After Assessment, What Now?

Now that you have all this data collected from flow monitoring,  interviews and records review, manhole inspections, smoke and dye testing and cleaning and televising the line, just what do we do with it?

First, you should determine why you should get rid of the inflow and infiltration. Are you violating your KPDES permit with hydraulic overloads, sanitary sewer overflows or combined sewer overflows? Is your sewer system under capacity for its current demands? These issues could control your decision more than the economics.

Once you have identified the quantities and sources of infiltration and inflow to your system, you will need to prioritize the defects in order of importance. The highest priority for rehabilitation is to maintain the structural integrity of your sewer system. Your biggest investment is the hole through the ground. If your investigation reveals places where your sewer is failing structurally, either experiencing collapses or where collapses are imminent, use these methods.

A fairly simple cost benefit analysis can be done to determine a cut-off point for fixing infiltration or inflow sources. First, determine the cost of transporting and treating a gallon of sewage in your system.  Next, determine the costs for repairing the various defects. Divide the cost of the repair by the amount of I/I the fix would remove from the system. If this cost is less than the cost to transport and treat, it is cost-effective to do the repair; if this cost is higher, continue to allow the I/I from that source into the system.

One method is to assign a unit amount to the I/I, gallons of I/I per minute, gallons of I/I per foot of line or million gallons per day per 1000 feet of line. Define a unit of measure that can be used in all the basins and sub-basins whose flow you monitored. The chart below is an example of how one system showed pertinent data all in one place.

There are many methods and technologies that are available to remove and reduce I/I. Modern techniques allow for sewer lines to be inspected, cleaned, and even replaced without traditional open cut excavation. By utilizing “Trenchless Technologies”, rehabilitation and repair can often be performed without interruption of sewer service or traffic disruption. Specific techniques that are available for fixing Infiltration sources are listed below:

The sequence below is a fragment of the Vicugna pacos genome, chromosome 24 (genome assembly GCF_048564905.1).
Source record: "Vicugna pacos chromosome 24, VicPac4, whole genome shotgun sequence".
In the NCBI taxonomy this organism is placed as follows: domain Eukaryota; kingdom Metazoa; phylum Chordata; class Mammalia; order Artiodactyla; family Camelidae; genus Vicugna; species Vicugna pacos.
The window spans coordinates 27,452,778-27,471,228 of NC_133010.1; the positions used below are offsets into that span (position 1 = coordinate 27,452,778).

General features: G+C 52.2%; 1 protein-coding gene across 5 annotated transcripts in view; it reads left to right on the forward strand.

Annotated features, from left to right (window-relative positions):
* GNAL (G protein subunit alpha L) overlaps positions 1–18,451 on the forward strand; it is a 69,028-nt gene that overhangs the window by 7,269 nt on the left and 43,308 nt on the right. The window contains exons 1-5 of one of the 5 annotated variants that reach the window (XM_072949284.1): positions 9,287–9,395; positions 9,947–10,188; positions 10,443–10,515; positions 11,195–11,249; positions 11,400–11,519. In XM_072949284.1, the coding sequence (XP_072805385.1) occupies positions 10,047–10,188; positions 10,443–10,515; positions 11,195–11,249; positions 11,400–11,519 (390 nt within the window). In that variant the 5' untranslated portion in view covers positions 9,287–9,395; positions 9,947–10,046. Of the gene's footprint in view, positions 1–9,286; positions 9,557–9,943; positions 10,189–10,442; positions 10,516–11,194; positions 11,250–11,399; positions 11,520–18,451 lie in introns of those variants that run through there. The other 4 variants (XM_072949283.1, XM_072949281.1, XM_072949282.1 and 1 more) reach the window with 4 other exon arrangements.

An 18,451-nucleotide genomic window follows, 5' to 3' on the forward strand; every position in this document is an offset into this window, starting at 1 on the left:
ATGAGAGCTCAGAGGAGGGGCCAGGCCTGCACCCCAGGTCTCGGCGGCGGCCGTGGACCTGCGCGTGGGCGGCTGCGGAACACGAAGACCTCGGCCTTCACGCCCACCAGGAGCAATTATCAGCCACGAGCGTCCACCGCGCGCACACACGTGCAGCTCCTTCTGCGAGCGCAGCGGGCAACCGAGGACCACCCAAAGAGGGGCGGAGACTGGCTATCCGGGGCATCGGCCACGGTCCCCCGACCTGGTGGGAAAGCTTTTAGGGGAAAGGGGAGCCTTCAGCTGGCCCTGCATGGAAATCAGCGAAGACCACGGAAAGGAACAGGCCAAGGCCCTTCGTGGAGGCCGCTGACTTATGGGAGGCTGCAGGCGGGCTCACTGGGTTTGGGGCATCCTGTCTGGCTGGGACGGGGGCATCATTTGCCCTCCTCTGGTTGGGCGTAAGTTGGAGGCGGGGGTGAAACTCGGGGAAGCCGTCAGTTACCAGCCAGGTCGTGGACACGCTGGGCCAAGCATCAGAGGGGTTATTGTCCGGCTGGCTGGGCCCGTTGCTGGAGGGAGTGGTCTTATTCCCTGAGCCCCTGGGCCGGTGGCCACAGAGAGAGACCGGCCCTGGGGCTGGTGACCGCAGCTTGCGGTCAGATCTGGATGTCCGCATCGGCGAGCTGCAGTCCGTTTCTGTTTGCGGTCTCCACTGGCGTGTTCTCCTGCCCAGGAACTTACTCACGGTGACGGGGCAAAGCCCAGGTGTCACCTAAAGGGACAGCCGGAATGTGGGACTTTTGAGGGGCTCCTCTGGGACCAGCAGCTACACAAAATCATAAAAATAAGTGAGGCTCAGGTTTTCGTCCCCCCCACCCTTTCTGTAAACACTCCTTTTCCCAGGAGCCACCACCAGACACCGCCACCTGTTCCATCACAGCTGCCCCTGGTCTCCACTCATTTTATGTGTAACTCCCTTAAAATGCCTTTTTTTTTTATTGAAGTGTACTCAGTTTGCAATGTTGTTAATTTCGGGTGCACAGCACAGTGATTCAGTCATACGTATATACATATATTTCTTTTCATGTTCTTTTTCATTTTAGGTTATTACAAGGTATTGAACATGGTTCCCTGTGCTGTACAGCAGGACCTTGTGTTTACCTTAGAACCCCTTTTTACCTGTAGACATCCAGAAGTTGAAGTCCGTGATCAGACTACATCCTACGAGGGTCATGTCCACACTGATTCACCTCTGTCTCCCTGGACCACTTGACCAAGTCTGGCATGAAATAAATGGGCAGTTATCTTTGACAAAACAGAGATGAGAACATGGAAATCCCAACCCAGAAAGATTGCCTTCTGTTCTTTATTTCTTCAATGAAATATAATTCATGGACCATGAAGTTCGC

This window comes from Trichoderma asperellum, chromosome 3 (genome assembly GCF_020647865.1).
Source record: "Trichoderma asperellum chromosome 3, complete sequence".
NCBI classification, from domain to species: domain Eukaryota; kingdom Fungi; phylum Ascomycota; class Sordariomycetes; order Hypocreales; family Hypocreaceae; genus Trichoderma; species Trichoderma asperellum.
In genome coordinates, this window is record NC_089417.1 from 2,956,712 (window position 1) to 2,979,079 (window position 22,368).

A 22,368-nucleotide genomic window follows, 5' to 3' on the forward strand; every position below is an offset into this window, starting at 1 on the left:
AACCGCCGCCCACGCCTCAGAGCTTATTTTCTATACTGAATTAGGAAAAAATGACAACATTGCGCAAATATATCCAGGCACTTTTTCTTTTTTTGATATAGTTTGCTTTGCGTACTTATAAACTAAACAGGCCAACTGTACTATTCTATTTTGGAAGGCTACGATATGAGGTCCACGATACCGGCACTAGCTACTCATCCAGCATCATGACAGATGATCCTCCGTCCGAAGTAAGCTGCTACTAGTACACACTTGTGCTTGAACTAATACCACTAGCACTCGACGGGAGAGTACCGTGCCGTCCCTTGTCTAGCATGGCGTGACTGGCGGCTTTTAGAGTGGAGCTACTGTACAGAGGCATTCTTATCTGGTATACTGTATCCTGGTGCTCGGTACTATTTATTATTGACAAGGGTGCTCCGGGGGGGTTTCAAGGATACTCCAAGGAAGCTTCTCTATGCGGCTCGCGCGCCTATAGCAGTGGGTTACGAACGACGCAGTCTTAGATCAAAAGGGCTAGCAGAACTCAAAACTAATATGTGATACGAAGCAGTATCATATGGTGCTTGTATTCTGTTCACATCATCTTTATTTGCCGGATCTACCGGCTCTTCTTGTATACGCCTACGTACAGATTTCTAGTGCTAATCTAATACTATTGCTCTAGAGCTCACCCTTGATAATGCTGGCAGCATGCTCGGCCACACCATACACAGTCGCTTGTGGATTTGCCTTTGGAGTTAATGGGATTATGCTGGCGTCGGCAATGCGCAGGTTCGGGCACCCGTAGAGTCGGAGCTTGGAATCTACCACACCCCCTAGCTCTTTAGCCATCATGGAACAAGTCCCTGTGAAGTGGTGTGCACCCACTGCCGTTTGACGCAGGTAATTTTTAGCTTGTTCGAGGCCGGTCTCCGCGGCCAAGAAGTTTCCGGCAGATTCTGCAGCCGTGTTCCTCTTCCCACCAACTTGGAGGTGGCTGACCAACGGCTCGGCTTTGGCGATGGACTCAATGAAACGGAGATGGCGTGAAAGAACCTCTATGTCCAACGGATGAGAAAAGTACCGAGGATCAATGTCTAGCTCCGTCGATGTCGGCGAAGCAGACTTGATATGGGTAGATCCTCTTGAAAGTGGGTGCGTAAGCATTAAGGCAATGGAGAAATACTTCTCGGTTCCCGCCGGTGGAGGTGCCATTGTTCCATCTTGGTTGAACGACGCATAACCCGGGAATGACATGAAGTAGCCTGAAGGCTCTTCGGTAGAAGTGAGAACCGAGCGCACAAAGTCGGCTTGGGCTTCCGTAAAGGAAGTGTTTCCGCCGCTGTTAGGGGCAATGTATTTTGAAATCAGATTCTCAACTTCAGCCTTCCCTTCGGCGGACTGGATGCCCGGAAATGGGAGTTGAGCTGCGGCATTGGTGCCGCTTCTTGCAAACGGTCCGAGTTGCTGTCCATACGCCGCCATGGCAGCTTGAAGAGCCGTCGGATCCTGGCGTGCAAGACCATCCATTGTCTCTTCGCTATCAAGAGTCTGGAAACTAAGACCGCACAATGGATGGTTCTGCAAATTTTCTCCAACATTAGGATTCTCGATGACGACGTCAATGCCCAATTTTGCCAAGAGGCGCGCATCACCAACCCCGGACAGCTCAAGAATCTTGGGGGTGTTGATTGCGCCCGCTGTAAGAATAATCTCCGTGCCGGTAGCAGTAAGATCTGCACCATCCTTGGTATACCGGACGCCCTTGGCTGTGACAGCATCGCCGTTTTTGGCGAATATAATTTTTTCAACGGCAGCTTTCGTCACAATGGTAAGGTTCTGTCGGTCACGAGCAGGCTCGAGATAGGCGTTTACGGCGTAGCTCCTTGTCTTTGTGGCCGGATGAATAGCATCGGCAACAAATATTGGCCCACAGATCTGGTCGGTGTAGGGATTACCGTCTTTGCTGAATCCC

Sewer Lines

  • Manhole-to-Manhole Lining:
  • Cured-in-place
  • Fold & Form
  • Slip Lining
  • Pipe Bursting
  • Dig and Replace
  • Spot Repairs – sectional cured in place liner
  • Spot Repairs – dig and replace 

Manholes

  • Exterior Coating or Grouting
  • Interior Lining
  • Replacement
  • Inflow Dish
  • Raise or Replace MH Covers and Frames

Inflow

Inflow can also be removed by a variety of techniques, but these usually require a direct disconnection of the sanitary sewer system from the inflow source. Below is a list of methods that may be used to remove inflow:

  • Disconnect roof leaders, sump pumps, foundation drains, or other illegal or improper connection from the sanitary sewer system
  • Encourage the removal of private inflow sources through enforcement of State,  Local Regulations or Incentive Programs
  • Raise manhole covers that are located in low areas where stormwater may pond
  • Divert stormwater that flows to manhole covers

After all the assessments, monitoring and calculating of information, it all goes back to why you want to remove I&I from your collection system. Is it to stop overflowing manholes and lift stations, either sanitary or combined sewers? Or is it to combat hydraulically overloading the treatment plant which puts you in noncompliance with your KPDES permit. What ever your reasons may be, if the data is collected and interpreted correctly, a plan to remove the inflow and infiltration is well on the way.

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